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Virtual Reality Cinematic Journey: From India To Cannes

In 2016, at the Toronto International Film Festival, legendary Indian filmmaker Adoor Gopalakrishnan donned a headset to experience “Right to Pray,” India’s pioneering Virtual Reality (VR) film directed by Khushboo Ranka. This marked a pivotal moment as Gopalakrishnan, known for his insightful filmmaking, pondered aloud to producer Anand Gandhi about the future of VR in […]

In 2016, at the Toronto International Film Festival, legendary Indian filmmaker Adoor Gopalakrishnan donned a headset to experience “Right to Pray,” India’s pioneering Virtual Reality (VR) film directed by Khushboo Ranka. This marked a pivotal moment as Gopalakrishnan, known for his insightful filmmaking, pondered aloud to producer Anand Gandhi about the future of VR in cinema.

Nearly a decade later, what seemed like experimental curiosity has blossomed into a global phenomenon reshaping storytelling. Major international film festivals such as South by Southwest, Sundance, Tribeca, Venice, and Cannes now embrace VR through dedicated categories, recognizing its transformative impact on cinematic expression.

Indian filmmakers have been at the forefront of this technological revolution, harnessing VR’s immersive capabilities to delve into pressing social issues. Khushboo Ranka’s “Right to Pray” vividly depicted women’s protests against a centuries-old temple tradition in Maharashtra. Other significant projects include Faiza Ahmad Khan’s “The Cost of Coal,” which focuses on environmental destruction in Chhattisgarh, and Naomi Shah and Pourush Turel’s “Caste is Not a Rumour,” which tackles issues of social injustice.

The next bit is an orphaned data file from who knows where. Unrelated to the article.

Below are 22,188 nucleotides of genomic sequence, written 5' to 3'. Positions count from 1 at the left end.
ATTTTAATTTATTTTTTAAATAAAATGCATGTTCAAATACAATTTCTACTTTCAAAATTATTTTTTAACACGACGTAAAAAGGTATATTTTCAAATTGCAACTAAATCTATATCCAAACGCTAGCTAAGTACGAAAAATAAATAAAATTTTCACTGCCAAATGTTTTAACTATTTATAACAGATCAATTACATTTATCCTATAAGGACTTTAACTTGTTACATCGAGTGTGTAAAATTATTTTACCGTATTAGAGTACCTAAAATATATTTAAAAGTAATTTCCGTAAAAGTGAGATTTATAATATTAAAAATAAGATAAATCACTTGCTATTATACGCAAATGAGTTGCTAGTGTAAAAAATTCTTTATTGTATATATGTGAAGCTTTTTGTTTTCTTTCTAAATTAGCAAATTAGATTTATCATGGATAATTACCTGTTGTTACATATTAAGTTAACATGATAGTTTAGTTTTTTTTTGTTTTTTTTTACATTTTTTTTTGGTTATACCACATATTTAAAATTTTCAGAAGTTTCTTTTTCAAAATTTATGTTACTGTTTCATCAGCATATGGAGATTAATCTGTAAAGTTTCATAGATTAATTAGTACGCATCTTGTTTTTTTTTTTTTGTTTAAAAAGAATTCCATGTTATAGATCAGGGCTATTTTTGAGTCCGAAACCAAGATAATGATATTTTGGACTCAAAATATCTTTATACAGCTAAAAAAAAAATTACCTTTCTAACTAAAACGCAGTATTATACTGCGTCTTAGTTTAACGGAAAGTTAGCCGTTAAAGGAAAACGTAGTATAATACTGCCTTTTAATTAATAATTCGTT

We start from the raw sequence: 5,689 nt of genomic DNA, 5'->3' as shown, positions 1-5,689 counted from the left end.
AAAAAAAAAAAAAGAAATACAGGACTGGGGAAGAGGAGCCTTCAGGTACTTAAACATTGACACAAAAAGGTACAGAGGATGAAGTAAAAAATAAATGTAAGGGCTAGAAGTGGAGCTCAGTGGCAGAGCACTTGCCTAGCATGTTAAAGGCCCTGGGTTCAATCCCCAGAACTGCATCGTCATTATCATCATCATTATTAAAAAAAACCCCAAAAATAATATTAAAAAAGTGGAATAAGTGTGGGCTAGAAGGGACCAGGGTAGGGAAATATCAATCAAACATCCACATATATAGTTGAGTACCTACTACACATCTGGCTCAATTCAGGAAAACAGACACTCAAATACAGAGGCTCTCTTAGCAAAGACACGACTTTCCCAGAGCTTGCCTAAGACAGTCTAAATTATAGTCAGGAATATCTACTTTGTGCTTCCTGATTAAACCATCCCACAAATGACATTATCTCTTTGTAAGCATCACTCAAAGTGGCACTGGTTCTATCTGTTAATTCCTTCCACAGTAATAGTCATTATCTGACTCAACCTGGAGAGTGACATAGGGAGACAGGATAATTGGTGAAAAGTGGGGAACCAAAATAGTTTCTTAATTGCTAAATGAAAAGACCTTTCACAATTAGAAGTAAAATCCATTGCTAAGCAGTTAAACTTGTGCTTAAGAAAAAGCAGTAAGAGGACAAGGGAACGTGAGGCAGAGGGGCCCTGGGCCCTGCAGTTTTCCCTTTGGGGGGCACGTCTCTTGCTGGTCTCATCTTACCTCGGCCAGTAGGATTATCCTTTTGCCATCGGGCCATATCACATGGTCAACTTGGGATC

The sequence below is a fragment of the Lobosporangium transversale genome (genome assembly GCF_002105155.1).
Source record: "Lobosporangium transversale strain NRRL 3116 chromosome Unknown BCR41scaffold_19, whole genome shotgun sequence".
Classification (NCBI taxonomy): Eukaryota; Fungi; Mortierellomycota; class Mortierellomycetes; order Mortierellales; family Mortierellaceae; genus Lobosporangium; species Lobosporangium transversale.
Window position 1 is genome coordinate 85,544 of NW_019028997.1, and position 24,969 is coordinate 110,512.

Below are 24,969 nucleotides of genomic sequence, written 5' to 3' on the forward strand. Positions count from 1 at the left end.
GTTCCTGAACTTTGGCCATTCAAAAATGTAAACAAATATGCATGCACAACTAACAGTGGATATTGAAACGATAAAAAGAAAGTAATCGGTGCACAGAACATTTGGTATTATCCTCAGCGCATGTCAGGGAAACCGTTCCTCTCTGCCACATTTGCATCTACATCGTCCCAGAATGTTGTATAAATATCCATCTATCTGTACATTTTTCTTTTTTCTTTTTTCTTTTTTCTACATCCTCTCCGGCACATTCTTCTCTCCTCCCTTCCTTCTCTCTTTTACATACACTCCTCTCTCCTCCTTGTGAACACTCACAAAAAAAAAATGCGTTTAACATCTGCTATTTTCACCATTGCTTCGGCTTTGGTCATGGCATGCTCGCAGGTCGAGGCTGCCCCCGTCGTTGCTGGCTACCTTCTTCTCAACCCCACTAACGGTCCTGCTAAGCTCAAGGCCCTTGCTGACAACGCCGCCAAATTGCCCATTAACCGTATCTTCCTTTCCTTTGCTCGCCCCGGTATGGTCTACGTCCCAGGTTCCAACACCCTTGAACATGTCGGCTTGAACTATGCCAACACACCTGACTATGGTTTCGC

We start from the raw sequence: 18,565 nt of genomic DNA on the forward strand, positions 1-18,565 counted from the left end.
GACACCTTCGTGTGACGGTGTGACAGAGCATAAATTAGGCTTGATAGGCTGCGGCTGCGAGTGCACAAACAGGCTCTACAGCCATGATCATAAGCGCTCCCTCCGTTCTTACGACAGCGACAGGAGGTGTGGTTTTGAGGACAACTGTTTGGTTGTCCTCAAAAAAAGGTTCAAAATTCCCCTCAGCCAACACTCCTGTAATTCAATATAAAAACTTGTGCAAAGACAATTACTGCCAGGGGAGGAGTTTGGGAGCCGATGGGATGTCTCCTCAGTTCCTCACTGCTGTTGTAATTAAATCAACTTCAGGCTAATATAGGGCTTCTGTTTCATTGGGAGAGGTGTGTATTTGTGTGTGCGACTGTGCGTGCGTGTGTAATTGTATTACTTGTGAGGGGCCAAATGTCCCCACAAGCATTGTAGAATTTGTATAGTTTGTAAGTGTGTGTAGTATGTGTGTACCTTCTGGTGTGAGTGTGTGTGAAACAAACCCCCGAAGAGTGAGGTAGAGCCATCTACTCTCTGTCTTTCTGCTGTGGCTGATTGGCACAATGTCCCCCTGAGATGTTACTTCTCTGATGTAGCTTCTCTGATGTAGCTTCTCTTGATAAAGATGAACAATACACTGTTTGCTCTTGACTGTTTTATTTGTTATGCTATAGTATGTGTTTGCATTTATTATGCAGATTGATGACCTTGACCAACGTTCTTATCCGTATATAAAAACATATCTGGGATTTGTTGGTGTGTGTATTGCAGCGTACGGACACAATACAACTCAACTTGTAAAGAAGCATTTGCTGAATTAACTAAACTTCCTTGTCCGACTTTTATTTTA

Liz Rosenthal, curator of Venice Film Festival’s Venice Immersive programme, aptly describes VR as the “ultimate empathy machine.” Documentaries and NGOs worldwide leverage VR to amplify voices on humanitarian, environmental, and social justice issues, bridging empathy gaps with viewers.

Recently, at Cannes Film Festival’s inaugural immersive competition, Kolkata-born artist Poulomi Basu captivated audiences with “Maya: The Birth of a Superhero.” This mixed reality and VR installation challenges societal taboos around menstruation, empowering viewers through a 30-minute narrative where they interact with symbolic elements like a virtual tampon. Featuring narration by Indira Varma of “Game of Thrones” fame, Basu’s work earned acclaim at Tribeca Film Festival and debuted at South by Southwest.

Basu, reflecting on VR’s potential, emphasizes its ability to transform individual perspectives, essential for driving societal change. As VR technology matures, pioneers like Basu and industry leaders envision a future where virtual and physical realities seamlessly converge, enhancing cinematic storytelling’s immersive power.

Marc Lopato, co-founder of Diversion Cinema in Paris, echoes this sentiment, noting VR’s evolution in both technology and creative expression. As virtual reality filmmaking advances, driven by creativity and technical advancements, it continues to reshape global storytelling and viewer experiences.

From Adoor Gopalakrishnan’s initial query in Toronto to Poulomi Basu’s groundbreaking work at Cannes, the journey of VR in cinema mirrors a profound shift in narrative boundaries. As we navigate this spatial computing era, VR’s potential to ignite empathy and provoke social dialogue remains limitless, shaping the future of cinematic storytelling.

As VR cinema intersects technological advancement and creative expression, its evolution from skepticism to widespread acclaim tells a compelling story unfolding across global screens.

This article captures the essence of VR’s journey in cinema, highlighting India’s pivotal role and global impact while envisioning a future where immersive storytelling transcends boundaries.

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Adoor GopalakrishnanCannesTDGThe Daily GuardianVirtual Reality